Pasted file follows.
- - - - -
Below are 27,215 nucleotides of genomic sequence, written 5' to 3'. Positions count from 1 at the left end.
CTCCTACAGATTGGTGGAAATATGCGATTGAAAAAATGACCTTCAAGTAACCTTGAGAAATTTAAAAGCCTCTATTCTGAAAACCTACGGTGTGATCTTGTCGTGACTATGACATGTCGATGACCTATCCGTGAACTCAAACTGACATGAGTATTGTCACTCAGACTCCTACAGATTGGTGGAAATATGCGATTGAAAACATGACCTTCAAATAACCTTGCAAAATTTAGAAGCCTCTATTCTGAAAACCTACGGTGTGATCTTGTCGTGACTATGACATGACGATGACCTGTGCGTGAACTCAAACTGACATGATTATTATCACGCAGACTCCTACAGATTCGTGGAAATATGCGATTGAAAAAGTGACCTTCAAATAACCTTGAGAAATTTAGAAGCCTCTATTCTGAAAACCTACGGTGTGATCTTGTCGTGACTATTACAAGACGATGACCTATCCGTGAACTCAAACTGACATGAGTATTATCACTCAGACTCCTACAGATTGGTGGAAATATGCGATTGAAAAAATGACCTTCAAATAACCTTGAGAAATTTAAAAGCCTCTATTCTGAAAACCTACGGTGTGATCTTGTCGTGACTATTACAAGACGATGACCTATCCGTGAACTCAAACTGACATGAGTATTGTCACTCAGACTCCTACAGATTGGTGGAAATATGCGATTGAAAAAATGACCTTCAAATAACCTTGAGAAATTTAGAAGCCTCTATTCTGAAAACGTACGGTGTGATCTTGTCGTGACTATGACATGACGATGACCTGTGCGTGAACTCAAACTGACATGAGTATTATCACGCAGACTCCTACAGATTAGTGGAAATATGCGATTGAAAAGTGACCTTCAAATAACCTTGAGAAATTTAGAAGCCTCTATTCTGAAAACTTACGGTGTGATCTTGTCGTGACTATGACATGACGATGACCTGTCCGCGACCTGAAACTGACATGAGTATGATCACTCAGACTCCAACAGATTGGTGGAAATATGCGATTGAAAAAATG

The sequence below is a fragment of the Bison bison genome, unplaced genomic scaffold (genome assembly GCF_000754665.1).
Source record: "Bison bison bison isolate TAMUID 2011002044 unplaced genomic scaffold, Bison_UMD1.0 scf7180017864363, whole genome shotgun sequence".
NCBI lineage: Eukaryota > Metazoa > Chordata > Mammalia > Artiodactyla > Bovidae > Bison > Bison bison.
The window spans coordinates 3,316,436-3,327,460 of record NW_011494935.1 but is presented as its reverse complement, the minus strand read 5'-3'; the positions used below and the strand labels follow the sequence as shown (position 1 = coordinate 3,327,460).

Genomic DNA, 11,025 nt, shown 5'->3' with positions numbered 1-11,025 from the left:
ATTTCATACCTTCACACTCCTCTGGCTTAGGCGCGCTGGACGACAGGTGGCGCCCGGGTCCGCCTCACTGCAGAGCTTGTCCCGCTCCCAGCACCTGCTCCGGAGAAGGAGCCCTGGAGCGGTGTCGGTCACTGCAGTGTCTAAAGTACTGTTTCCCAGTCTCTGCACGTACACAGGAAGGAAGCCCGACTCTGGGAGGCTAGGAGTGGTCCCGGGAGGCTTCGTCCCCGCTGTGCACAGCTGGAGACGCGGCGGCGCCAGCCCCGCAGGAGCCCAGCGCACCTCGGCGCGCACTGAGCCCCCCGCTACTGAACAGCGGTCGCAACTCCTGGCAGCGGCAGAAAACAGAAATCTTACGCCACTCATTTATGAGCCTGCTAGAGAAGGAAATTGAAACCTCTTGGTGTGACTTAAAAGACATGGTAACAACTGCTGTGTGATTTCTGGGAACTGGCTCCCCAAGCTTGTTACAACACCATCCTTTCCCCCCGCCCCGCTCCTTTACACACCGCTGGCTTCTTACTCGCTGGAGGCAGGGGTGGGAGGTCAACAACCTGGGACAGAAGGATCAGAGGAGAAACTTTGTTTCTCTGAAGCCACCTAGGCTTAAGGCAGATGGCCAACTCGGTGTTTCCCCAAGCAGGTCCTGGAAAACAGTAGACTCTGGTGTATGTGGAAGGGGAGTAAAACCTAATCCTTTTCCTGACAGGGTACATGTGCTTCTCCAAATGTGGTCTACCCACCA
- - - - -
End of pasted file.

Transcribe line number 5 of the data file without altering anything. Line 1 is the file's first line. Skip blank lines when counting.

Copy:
NCBI lineage: Eukaryota > Metazoa > Chordata > Mammalia > Artiodactyla > Bovidae > Bison > Bison bison.